A series of column experiments on a sandy agricultural soil of the Po Delta area, treated with natural zeolitite, were performed in order to evaluate the efficiency of the zeolitite in reducing the Na excess derived from local brackish waters and the high NH4 contents due to fertilization practices. The soil, amended with 10 Kg/m2 of natural chabasite zeolitite, was introduced into a column (V=185,89 cm3, porevolume (p.v.) = 20ml). Two replicates were saturated with brackish water of marine origin (EC=18 mS/cm) and other two with a solution containing 10,157 ppm of NH4 (reflecting an “after fertilization” condition, following MAS limit of 170 Kg-N/ha); after saturation, the columns were left resting for 24 hours, in order to reach the equilibrium of the cations exchange reaction. Each column was then fluxed for 6 p.v. with Milly-Q Water, and the first drops of each p.v. were collected and analyzed via ICP-MS for major and trace element determination, and via UV-VIS spectrophotometer for Ammonium concentration. Results show that the amended soils saturated with brackish-marine water have a removal efficiency for Na of about 52% for the first p.v., that decreases at an average of about 21% after six p.v.; the amount of Na retained by the soil vary from 0.44 mg/g at the first p.v. to 0.18 mg/g after six p.v. The released cations were mainly Ca, K and Mg following the order Ca>K>Mg. Regarding the Ammonium saturated columns, the removal efficiency vary from an average of 58% at first p.v. to 50% after six p.v. and the amount of NH4 ions retained by the soil vary from an average of 1.72 mg/g at the first p.v. to an average of 1.5 mg/g after six p.v. These results indicate that, by the addiction of natural zeolitite in a sandy agricultural soil, the reduction of Na and NH4 loads from soils water is possible, opening prospective for an open field experimentation.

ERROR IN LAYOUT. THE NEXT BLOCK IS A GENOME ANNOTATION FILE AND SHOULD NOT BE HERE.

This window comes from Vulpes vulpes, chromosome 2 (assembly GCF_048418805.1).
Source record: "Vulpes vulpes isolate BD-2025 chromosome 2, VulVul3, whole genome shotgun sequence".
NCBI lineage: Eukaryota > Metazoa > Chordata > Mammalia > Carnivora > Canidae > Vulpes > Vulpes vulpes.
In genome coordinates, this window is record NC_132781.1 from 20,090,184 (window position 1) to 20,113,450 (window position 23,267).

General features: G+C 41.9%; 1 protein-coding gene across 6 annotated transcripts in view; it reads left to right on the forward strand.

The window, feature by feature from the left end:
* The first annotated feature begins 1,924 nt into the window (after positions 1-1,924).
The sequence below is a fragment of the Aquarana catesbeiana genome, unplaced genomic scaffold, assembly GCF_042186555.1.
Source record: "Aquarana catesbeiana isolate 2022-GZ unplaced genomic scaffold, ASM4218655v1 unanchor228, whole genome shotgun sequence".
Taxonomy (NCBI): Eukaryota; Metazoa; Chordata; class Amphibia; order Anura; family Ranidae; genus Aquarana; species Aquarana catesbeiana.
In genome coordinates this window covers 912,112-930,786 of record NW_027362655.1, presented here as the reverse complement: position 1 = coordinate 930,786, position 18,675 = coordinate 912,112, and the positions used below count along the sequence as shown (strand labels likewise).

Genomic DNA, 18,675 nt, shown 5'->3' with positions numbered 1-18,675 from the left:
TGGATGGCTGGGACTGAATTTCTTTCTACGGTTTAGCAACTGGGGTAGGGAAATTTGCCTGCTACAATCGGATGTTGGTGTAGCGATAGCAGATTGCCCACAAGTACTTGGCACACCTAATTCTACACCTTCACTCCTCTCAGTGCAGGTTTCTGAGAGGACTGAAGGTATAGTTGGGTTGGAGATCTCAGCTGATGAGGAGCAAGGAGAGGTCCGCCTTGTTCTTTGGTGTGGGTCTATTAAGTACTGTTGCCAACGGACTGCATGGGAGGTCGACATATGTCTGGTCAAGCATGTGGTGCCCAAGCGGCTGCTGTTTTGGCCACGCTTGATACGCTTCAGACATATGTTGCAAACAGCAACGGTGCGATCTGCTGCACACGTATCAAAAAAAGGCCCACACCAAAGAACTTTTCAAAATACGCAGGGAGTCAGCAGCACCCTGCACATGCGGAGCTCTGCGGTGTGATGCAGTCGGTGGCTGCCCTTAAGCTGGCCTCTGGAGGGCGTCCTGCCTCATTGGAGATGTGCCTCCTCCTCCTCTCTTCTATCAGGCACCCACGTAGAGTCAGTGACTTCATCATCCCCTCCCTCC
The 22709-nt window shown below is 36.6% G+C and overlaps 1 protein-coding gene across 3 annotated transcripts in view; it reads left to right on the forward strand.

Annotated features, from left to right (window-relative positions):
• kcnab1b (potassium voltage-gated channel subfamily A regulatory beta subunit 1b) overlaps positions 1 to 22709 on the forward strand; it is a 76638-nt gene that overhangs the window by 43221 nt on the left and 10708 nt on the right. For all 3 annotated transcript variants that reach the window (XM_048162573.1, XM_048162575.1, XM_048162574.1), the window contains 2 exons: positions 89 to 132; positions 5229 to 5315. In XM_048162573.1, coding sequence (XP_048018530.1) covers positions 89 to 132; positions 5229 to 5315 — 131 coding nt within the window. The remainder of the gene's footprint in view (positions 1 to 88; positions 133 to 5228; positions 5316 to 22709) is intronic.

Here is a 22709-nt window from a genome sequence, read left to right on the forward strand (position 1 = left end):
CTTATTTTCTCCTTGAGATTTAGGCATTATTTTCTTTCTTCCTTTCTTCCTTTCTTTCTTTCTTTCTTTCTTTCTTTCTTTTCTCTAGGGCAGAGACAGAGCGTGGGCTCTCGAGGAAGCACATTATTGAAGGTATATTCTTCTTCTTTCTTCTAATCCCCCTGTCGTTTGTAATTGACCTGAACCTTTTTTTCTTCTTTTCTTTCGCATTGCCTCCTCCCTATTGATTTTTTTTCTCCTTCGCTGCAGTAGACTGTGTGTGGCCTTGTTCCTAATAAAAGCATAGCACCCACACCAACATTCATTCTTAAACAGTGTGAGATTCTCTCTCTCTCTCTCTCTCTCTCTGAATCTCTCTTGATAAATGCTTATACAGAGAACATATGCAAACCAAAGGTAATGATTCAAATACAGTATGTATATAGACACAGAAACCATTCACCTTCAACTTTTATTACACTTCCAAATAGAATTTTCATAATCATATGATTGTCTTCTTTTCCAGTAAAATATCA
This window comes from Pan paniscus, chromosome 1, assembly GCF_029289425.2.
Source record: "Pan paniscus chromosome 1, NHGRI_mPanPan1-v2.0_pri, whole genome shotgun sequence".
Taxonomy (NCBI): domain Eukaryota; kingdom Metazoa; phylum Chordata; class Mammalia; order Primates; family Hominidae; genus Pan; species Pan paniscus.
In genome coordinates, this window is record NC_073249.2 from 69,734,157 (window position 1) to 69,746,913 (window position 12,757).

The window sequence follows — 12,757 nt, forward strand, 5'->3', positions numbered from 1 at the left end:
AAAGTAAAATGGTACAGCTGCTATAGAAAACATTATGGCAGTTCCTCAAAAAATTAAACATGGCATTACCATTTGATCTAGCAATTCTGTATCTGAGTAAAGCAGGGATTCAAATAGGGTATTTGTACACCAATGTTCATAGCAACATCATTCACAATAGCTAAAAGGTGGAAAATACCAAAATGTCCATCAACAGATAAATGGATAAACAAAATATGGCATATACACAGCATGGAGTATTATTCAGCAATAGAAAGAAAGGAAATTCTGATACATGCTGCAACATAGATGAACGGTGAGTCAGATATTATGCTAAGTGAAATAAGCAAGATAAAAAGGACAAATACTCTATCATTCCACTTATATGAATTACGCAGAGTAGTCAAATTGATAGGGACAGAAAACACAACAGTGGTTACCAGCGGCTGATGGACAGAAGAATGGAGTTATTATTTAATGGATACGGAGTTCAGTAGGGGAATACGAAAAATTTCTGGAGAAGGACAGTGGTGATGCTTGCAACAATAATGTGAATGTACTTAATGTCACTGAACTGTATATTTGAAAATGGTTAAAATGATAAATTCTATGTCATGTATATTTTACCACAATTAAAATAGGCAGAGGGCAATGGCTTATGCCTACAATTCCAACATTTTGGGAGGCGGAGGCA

Column experiment for the evaluation of sodium and ammonium removal from an agricultural sandy soil amended with natural zeolitite

FERRETTI, Giacomo;DI GIUSEPPE, Dario;FACCINI, Barbara;COLTORTI, Massimo
2014

Abstract

A series of column experiments on a sandy agricultural soil of the Po Delta area, treated with natural zeolitite, were performed in order to evaluate the efficiency of the zeolitite in reducing the Na excess derived from local brackish waters and the high NH4 contents due to fertilization practices. The soil, amended with 10 Kg/m2 of natural chabasite zeolitite, was introduced into a column (V=185,89 cm3, porevolume (p.v.) = 20ml). Two replicates were saturated with brackish water of marine origin (EC=18 mS/cm) and other two with a solution containing 10,157 ppm of NH4 (reflecting an “after fertilization” condition, following MAS limit of 170 Kg-N/ha); after saturation, the columns were left resting for 24 hours, in order to reach the equilibrium of the cations exchange reaction. Each column was then fluxed for 6 p.v. with Milly-Q Water, and the first drops of each p.v. were collected and analyzed via ICP-MS for major and trace element determination, and via UV-VIS spectrophotometer for Ammonium concentration. Results show that the amended soils saturated with brackish-marine water have a removal efficiency for Na of about 52% for the first p.v., that decreases at an average of about 21% after six p.v.; the amount of Na retained by the soil vary from 0.44 mg/g at the first p.v. to 0.18 mg/g after six p.v. The released cations were mainly Ca, K and Mg following the order Ca>K>Mg. Regarding the Ammonium saturated columns, the removal efficiency vary from an average of 58% at first p.v. to 50% after six p.v. and the amount of NH4 ions retained by the soil vary from an average of 1.72 mg/g at the first p.v. to an average of 1.5 mg/g after six p.v. These results indicate that, by the addiction of natural zeolitite in a sandy agricultural soil, the reduction of Na and NH4 loads from soils water is possible, opening prospective for an open field experimentation.
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Utilizza questo identificativo per citare o creare un link a questo documento: https://hdl.handle.net/11392/2002012
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